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  • What You Know Is Real
  • Beth Ann Miller (bio)

Gatlinburg is the gateway to the Smokies: tucked in the pocket of Tennessee, it is a patchwork town of a long-lost and long-gone American dream. It is the city of elopements and cheap chapels, second to Vegas. It is peppered with distilleries claiming the world's best moonshine, overrun with wooden bears holding signs that say Beary nice of y'all to stop by.

It is a town of you-only-live-once and once-upon-a-time. And it is where you find yourself accidentally drunk on sour-mash moonshine on a warm evening in May just before sunset. "Stories in every jar," the slogan on your shot glass reads.

You listen to the bartender perform for his customers and you listen to the stories his patrons swap back and forth like verbal currency. They share wild adventures and comforting commonalities and in the dim of the bar, you begin to question your own narrative. What is it that makes any of your stories real? You began this road trip alone with little money and lots of time and now that you've burned through both, you feel as though you have nothing to show for it. You have been on the road for weeks now and you are the only person to witness your entire journey. Did it happen at all? Do you trust that you're remembering it right? [End Page 89]

The bartender looks like a cowboy from a classic Western and he is behind a bar made of whiskey barrels. He pours you one after another from his personal stash, because this is a long way for a sweet gal like you to travel all on her own and don't worry, the 'shine is on him. You consider taking him back to your tent, but leave a ten-dollar tip instead and sneak away when he goes to write his number on a napkin.

In a moment of drunken clarity, you realize this is what you do now.

You run.

You like to believe that people have been abandoning you; but maybe you're the one who has been unwilling to stay.

So you buy maple ice cream in a cone because it reminds you of home, of simple summers in a sweet New England town. You spend the last of your cash on a ticket to the top of the Gatlinburg Space Needle. For a moment you dream of Seattle, that you drove from east to west instead of north to south and you're not stopping until you reach the Pacific.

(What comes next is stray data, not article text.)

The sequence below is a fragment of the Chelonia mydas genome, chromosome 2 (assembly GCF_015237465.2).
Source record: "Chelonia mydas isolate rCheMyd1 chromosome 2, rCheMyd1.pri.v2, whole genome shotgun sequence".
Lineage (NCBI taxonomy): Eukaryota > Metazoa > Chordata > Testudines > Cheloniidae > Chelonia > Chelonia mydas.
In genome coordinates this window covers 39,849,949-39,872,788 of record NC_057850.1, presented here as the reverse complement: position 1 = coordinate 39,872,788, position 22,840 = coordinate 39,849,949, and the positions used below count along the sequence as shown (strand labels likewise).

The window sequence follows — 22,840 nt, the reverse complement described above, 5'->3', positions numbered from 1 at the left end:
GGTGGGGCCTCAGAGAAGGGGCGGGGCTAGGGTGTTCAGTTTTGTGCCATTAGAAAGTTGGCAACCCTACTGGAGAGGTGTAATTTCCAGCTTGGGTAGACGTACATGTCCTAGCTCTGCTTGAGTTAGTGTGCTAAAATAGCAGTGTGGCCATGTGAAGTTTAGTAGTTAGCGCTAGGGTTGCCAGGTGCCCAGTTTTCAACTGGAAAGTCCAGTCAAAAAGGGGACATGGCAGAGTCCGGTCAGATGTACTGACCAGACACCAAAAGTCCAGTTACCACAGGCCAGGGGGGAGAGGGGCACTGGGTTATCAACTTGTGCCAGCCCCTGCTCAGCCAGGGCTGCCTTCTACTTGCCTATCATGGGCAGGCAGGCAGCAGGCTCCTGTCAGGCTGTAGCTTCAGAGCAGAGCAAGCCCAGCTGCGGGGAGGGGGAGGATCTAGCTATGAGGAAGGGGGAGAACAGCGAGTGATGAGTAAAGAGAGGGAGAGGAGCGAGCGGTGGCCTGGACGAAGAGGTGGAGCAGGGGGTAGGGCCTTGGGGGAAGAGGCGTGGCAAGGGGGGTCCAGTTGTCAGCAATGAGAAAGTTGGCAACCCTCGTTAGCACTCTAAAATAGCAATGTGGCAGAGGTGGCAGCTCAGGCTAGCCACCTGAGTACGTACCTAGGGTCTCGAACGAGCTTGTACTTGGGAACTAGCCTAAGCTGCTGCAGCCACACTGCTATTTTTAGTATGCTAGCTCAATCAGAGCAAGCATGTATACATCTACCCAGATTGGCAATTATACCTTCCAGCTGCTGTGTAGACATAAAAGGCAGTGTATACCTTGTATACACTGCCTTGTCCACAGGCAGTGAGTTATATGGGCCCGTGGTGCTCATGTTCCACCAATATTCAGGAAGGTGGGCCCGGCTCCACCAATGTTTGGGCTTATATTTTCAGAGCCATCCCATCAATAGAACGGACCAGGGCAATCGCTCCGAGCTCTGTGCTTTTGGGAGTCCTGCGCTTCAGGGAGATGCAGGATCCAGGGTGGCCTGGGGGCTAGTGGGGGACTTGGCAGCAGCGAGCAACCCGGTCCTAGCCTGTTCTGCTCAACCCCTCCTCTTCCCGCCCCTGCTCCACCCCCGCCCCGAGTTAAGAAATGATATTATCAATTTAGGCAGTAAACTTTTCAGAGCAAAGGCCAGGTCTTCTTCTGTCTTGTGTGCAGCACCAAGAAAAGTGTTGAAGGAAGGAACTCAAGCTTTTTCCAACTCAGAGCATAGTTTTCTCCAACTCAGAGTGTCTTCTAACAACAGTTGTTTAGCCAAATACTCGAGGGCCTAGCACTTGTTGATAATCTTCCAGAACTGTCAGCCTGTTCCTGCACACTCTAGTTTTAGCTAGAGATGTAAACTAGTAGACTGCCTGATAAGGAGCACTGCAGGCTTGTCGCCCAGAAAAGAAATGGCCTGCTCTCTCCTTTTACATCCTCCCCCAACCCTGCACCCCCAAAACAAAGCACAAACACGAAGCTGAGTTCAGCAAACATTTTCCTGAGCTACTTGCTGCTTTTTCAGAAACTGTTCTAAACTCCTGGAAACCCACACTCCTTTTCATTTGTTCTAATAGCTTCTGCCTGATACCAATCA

It is breathtaking at the top. It is a perfect contrast of cityscape and endless peaks and valleys of the historic national park. Steep slopes of dark, smoky forest envelop you on all sides and you can see the sliver of the silver moon and the broken yolk of the yellow sun and the blinking neon city and the paling slate sky all at once, and you are acutely aware of how beautiful everything is. You feel like you are skimming the bottom of a giant fishbowl glittering with glistening fish. For the first time on your entire trip, you feel a distinct desire to share it with someone; anyone. For the first time in years, you feel lonely.

You blame the moonshine and try to blink that feeling away.

There is a young couple holding hands across from you, silhouetted against the sky. The man is anxiously patting his pocket and you know he is going to propose. You cannot tell if his pretty girlfriend will say yes. She smiles at him but looks off into the mountains with a longing you identify right away. An untapped wildness boiling inside her, waiting to crack through her ribcage and crawl out of her chest. The two of them look like they are barely eighteen and you love them and hate them for their adolescence. [End Page 90]

You take photos on your phone when the man gets down on one knee. A shot of him in tattered jeans and a plaid button-down; her fair face beautiful and shining with...


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pp. 89-92
Launched on MUSE
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